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How much should a consultant cost?

While as a consultant you can charge for your services based on value, fixed fees, commissions, or any other method, it is really helpful to think in terms of an hourly rate. There are only so many hours in a year. By converting everything to an hourly rate, even if you keep it to yourself, you'll have a better idea of how what you do compares to a make/buy determination and how you income compares to earning a salary.

You can convert an annual salary to an hourly rate by dividing it by 2080 (52 weeks * 5 days * 8 hours). However, there are several other factors that need to be included in the calculation.

The first is utilization. Consultants have to look for work in between jobs. While they are doing this, they are not getting paid. Consultants may spend only 50% of their time working. If they are busy, they may achieve 75% utilization. The first table below shows rates at 50% utilization, the second shows rates at 75% utilization.

Some consultants work as individuals and some work through agencies. If a company needs a single consultant they might hire an individual, but if they've got a large proposal and need a dozen consultants, they will be more likely to go to a company that can provide them with a total solution than work with a dozen individuals. When you use consultants provided by a company, there is overhead added to the rate. This overhead rate can be anywhere from 30% to 100%. In the tables below, we’ve provided figures for an overhead rate of 40% and 60% to give a fairly typical range.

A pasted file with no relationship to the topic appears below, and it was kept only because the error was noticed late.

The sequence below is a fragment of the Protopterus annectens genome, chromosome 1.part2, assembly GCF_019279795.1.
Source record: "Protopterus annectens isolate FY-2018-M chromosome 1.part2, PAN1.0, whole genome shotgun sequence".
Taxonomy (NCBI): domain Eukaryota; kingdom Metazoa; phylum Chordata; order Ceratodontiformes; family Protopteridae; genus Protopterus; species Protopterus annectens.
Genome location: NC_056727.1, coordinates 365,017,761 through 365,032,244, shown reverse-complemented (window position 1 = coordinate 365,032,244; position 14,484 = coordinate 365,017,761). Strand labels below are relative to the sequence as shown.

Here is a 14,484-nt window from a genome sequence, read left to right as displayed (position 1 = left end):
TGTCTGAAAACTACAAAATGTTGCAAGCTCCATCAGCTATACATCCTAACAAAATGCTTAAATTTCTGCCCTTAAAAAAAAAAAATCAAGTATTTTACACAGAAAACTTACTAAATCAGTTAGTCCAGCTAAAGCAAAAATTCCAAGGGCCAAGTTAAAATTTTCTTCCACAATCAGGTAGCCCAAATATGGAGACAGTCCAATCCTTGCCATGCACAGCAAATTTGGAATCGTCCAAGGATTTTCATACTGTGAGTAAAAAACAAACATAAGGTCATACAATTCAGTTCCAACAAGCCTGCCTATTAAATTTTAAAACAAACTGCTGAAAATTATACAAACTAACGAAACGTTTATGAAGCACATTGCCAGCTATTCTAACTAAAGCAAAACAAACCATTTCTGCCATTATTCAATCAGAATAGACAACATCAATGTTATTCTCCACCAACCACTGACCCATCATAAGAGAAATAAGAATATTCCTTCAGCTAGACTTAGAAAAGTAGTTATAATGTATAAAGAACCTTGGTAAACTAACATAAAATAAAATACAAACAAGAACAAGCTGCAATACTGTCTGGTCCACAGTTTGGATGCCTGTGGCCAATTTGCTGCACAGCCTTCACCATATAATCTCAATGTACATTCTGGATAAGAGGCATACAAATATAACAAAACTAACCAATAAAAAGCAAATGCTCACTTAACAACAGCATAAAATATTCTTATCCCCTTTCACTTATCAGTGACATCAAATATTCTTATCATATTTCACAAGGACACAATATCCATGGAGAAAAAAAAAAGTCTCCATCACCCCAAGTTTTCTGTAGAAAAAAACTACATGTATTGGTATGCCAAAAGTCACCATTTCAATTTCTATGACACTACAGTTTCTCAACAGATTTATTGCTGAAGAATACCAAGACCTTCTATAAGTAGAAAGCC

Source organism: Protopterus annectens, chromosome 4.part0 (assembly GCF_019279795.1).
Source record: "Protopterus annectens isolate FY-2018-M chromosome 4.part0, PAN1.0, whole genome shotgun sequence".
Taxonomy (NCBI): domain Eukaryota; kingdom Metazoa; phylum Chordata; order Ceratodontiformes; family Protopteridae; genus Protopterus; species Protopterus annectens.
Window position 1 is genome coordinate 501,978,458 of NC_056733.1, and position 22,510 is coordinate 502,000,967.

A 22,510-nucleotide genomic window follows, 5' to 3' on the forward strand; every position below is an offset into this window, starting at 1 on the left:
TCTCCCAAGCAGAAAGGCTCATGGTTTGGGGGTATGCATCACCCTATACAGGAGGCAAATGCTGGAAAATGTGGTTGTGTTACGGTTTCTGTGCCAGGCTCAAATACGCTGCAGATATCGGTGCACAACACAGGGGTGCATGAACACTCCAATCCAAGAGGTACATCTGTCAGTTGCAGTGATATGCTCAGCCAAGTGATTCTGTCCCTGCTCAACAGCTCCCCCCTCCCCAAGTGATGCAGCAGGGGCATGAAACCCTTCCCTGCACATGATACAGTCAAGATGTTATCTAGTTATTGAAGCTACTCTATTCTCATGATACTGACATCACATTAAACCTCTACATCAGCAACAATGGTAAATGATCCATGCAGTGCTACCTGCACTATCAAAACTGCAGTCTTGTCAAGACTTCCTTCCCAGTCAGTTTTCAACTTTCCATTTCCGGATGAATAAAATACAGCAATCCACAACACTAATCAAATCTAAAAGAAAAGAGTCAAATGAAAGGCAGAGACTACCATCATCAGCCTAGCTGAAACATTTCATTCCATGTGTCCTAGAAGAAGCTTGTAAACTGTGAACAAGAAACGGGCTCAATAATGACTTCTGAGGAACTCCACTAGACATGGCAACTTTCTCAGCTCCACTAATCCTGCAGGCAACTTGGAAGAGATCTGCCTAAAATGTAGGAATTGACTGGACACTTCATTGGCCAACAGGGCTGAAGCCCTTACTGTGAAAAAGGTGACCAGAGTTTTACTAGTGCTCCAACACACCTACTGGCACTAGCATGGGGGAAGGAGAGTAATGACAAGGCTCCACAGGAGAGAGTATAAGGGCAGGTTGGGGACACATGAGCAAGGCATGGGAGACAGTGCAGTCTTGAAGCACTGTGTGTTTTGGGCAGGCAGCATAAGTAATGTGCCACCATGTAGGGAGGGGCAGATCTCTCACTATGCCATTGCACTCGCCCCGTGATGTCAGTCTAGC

Another factor that must be considered is benefits. Consultants do not get benefits packages in addition to their salary. If they want health insurance, they have to pay for it out-of-pocket, with no employer assistance. Payroll takes are normally split between the employee and his/her employer. Consultants pay a “Self-Employment” tax that is higher than what is deducted from employee paychecks. Even if you work with an individual consultant, it may be appropriate to factor in some overhead to cover these additional costs.

Very few consultants actually calculate these costs, and simply charge what they think they can get. Supply and demand ultimately determines the rates consultants charge. However, the tables below can help you get over the shock value when a consultant says they charge over $100/hr.

Determining how much you should pay for a consultant can be approximated by starting with what you would pay that person if they were a regular full-time employee. If you are looking for an entry-level person, $30-40k/yr would be a typical salary. An experienced proposal manager might cost $60-90k/yr, and an executive level manager even more.

The tables show how an annual salary converts to an hourly rate without overhead, with a 40% overhead, and a 60% overhead. The first table shows a consultant working at 50% utilization and the second shows 75% utilization. The purpose of these tables is not to set or compare rates, but to help you better understand what goes into the value equation.

Rates calculated with 50% utilization
Annual SalaryRate with 60% OverheadRate with 40% OverheadRate without Overhead

Rates calculated with 75% utilization
Annual SalaryRate with 60% OverheadRate with 40% OverheadRate without Overhead

If you want to know how much in total it will cost to bring a consultant in to support a proposal, simply count the number of days between when they start and when the proposal is due. Some consultants offer a daily rate, some count every single hour worked.

Keep in mind that the customer has a great deal of control over how well prepared they are and how smoothly reviews go. With 30-50% of total hours expended on the proposal consumed near the very end, the customer can dramatically influence the amount of hours required to do the job. That usually has a bigger impact on the total spend than the hourly rate.

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By Carl Dickson,
Founder of and PropLIBRARY

PropLIBRARY is our professional tool for people who want to win RFPs like their business depends on it.

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